AS SOMEONE visiting New York for the first time, the address on Collina Strada‘s show invite didn’t faze me. Unlike the New Yorkers sitting beside me at the show, my understanding of location was admittedly sparse and ultimately, venturing to the depths of Brooklyn was interesting for me, even despite wearing kitten heels in the aftermath of a thunderstorm.
When we took our seats at the venue, situated on the rooftop of the Brooklyn Navy Yard, a shipyard and industrial complex, the magic of Collina Strada’s influence was solidified. This was a show that everyone who was anyone would travel for.
It was a magnificently pioneering show. Wading through the leafy rooftop allotment to find a catwalk decorated by abstract colourful bouquets, offered an alien reflection to the natural essence of the surroundings. This unusual parallel would similarly echo within the framework of the looks, in which creative director Hillary Taymour used AI to design the collection.
Doing so at a time when creatives are grappling with the threat that AI poses to their work makes this collection revolutionary. Feeding the AI machine with Collina’s Strada’s previous collections, the SS24 collection was a culmination of the 7 weeks of back and forth that was born from this experiment.
It resulted in a condensed display of Collina Strada’s most notable work, featuring an amalgamation of ruffles, draping, asymmetric cuts and corsetry. Floral ball skirts bounced down the runway, layers of organza rippled against the ankles of the front row, and clusters of lace exploded from the hips of gowns.
Battling the algorithm’s penchant for imaginary draping was a feat for the design team behind the brand, and figuring out how to construct the fanciful pieces that it put forward was an even greater one.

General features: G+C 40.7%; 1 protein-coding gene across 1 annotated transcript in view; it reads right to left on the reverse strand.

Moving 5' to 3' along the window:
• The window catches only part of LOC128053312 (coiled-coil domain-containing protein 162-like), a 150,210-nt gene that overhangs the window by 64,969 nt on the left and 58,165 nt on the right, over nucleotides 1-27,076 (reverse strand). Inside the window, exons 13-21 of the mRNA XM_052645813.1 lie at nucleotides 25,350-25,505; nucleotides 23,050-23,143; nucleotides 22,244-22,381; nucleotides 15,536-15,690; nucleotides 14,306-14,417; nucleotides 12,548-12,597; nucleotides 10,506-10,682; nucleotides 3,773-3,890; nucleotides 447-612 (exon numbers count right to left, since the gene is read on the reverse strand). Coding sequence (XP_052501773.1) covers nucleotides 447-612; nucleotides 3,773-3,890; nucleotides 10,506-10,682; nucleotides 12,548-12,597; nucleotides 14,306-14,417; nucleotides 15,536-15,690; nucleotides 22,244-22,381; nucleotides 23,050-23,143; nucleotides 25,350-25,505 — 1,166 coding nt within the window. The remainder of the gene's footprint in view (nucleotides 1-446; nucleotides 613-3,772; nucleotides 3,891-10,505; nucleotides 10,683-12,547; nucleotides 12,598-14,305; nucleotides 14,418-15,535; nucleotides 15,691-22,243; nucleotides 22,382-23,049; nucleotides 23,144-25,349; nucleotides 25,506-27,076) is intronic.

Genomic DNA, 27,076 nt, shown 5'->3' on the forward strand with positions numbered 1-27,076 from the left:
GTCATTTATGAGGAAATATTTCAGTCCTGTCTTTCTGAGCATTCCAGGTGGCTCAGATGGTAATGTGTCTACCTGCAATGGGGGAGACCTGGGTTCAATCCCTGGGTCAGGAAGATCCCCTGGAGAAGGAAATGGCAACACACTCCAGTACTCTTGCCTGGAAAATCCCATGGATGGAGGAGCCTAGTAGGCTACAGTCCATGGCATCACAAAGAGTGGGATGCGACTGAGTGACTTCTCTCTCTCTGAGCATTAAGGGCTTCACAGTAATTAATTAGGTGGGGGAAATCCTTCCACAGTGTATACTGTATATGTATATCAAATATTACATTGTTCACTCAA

Taymour is always keen to stress that Collina Strada ‘isn’t just a fashion label’, but also a platform for social issues and awareness, and the use of Ai was a demonstrator of this. The show’s title Why are we here? The world’s on fire was another.
“As we grin and bear the excruciating present, in which the world burns and reproductive, trans and general human rights are under threat, we summon the strength of radical softness to defend ourselves”, Taymour said in the show notes. The catwalk became a physical symbol of this, seemingly casting a spell on the models.
As each model graced the runway, their first step was met by a transformative switch to the character of their walk. Hands clenched into fists and became tightly held by their hips, an animated grin strained into action, and their walk became vigorous, all until they reached the end of the catwalk, in which everything was dropped and they assumed their ‘real’ face once more.
It was incredibly captivating and meant to reflect the frustration the youth of today feel about the way our world is being treated. The ‘This Is Fine’ meme was supposedly a specific inspiration of this and this nod to the cultural zeitgeist of her younger audience is yet another way in which Taymour displayed her extensive spirit.
Featuring an incredible cast, including Hari Net, Glass Man cover star Tommy Dorfman, Glass cover star Jazelle, Aaron Rose Philip, Georgia Palmer and Nassia Matsa among others, and joined by a conclusive orange sunset as Hillary Taymour took her bow, and the charm was irresistible.
Any quibbles about the journey time from New Yorkers beside me were now replaced by flurries of praise and a spellbound smile as we said our goodbyes to the foliage, now swathed in a glistening sunset glow, and made our descent back to reality.
by Lily Rimmer